Remote Learning - Captioning Livestreams

With the COVID-19 situation, many schools are using remote learning to support their students. With Streamer™ you can add open or closed captioning to your livestreams. This works with any livestream platform including Zoom, Facebook, Google, Citrix, Abode, Skype, RingCentral and more. We also have an option that ties directly into Zoom's captioning menu. 

Our Recommended Approach:
With Streamer, we think the easiest approach to use is also the best approach for everyone. Click the following three videos to learn more: Closed Captioning:
With closed captioning only the people that want to view the captioning do so, and they do this in their choice of over 100 languages. Once you've configured your Streamer accounts, you and your students just click on a desktop icon, that's all it takes. You'll use this same approach every time no matter which livestream platform you're using. You do not need to send out invite codes or URL links. Just click on the desktop icon and you're set. If for your closed captioning session you'll be using a shared account, you'll want to tell guests how they can view the captioning. Click here to view some templates you can use, and here to download a PowerPoint file of the templates.  

Open Captioning:
With open captioning everyone can see the captioning. This is true if they are viewing a live event or watching a recording that you previously made. With open captioning the students do not have to do anything, it's part of the video or livestream.   Streamer-Zoom™
This module lets you directly integrate Streamer™ with Zoom™ meetings and webinars. Attendees view the captioning directly in Zoom by clicking Zoom's Show Subtitles menu option. It’s easy to use, no downloads or installs are required, and it works with the free version of Zoom - there is no need to pay for a Zoom subscription to use this feature (or any of Streamer's features). Just open your Zoom account. and in the settings turn on the closed captioning option. You just need to do this once, from then on to caption your Zoom meetings and webinars you just:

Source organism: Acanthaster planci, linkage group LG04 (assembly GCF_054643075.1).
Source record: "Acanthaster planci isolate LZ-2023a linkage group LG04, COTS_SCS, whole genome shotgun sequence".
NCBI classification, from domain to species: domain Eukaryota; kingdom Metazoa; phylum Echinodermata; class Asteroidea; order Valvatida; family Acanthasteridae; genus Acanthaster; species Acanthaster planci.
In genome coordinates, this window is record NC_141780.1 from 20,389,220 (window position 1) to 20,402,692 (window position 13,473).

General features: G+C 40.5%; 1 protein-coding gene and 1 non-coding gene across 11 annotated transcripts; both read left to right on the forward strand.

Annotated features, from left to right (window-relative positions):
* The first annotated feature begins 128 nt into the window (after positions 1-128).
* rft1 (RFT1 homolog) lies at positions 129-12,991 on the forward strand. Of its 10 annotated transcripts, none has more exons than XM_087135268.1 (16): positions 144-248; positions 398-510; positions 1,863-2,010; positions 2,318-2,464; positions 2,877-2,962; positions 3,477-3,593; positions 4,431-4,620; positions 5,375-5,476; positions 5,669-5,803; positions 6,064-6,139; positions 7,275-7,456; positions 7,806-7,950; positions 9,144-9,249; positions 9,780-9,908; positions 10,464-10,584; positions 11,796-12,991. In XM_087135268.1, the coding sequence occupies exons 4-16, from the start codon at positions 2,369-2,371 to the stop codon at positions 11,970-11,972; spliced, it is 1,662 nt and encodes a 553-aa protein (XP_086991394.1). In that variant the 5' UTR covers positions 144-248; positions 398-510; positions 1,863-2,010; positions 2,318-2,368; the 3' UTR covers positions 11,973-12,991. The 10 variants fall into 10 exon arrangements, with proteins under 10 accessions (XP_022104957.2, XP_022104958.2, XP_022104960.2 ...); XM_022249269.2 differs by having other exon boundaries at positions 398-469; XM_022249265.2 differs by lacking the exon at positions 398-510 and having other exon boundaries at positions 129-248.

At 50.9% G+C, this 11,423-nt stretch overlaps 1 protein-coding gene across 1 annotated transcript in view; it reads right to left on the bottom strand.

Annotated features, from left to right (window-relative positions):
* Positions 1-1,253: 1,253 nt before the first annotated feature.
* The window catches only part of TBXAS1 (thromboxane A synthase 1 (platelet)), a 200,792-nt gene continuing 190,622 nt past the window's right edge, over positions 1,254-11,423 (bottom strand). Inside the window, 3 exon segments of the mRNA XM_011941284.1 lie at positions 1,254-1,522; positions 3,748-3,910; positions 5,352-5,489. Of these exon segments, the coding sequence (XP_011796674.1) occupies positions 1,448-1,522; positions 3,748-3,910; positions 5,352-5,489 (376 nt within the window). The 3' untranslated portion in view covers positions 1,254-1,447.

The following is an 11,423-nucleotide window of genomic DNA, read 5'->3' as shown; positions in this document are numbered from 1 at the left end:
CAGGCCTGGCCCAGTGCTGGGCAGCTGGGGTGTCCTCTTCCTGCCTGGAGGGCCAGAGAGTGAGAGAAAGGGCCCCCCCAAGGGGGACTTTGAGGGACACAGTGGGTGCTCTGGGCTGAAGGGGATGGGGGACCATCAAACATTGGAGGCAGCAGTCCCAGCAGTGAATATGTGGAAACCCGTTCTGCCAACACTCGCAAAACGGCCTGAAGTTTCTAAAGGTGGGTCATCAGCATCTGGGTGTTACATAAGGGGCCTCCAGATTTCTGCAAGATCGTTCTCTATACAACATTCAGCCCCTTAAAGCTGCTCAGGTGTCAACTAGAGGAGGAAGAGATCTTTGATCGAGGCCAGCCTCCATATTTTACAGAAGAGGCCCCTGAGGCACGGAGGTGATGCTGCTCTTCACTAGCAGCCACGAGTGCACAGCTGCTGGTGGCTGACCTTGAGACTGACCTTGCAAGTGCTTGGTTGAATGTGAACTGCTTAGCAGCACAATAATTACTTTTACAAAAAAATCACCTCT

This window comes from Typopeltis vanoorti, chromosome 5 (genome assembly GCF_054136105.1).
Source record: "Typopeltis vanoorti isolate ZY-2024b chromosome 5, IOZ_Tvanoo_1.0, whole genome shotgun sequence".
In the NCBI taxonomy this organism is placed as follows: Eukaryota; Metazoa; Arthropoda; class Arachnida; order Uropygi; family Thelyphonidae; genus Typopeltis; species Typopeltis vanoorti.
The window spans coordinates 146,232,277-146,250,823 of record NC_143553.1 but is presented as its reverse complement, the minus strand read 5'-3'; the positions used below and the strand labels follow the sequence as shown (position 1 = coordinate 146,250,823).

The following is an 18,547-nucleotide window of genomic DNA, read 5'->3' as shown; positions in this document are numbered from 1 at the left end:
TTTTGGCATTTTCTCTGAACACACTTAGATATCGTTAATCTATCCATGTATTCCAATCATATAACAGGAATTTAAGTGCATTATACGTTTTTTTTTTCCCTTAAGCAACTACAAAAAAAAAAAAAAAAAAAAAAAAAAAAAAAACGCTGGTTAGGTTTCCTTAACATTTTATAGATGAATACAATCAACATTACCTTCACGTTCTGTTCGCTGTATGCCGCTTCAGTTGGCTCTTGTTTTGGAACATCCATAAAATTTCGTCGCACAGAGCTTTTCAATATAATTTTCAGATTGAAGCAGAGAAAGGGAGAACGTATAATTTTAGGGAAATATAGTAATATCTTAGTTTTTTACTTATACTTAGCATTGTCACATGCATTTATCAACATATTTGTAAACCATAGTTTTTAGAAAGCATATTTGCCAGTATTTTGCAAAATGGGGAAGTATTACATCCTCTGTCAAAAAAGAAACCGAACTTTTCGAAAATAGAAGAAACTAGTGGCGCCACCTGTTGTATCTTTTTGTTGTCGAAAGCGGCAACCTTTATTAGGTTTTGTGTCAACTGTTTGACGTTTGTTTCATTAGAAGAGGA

1. Start your Zoom meeting or webinar.
  2. Click the Zoom closed captioning icon to copy the API Token.
  3. Open Streamer™ and paste the Token into your Streamer-Zoom™ page.
Sofia Ramirez, a teacher that is using Streamer, made a short video on using Streamer-Zoom and for more detailed information, here's a video we put together. Also, here's a sample email you can send to your co-hosts with information on the accounts you'll create for them.

Configuration Settings:  When you open the Streamer-Zoom™ menu, you will see the following options for customizing your captioning. 
  • API URL:  As per the above videos, copy the Token API from Zoom and paste it here. 
  • BUFFER SIZE: A larger buffer adds a slight delay to the captioning, but allows full contextual-based transcription making it more accurate and easier for guests to read. Most people use the long buffer. 
  • DISPLAY:  If you and your guests are only using Windows computers, then select the Windows option. This provides instant captioning - each word is displayed as it is spoken. If computers other than Windows are being used, then select the All Operating Systems option. In this option full sentences are displayed a sentence at a time. 
  • TRANSLATE SUBTITLES: You can select the language in which the subtitles will be displayed. It does not matter which language(s) are being actually spoken, this is the language in which all the subtitles will be displayed. Note that everyone viewing the captioning will do so in this language. To give your guests the ability to choose their own language for the subtitles, create a separate Streamer™ account that they will use. Here's how you do that
User Tips for Streamer-Zoom:  
  1. Just before you paste the API Token into Streamer™, remember to clear the existing transcript by entering /clear into the command bar.
  2. Remember to turn on, or off, your Streamer™ microphone.
  3. For better captioning and faster translations, add a short pause at the end of each sentence (take a short breath).

Using Streamer in Auditoriums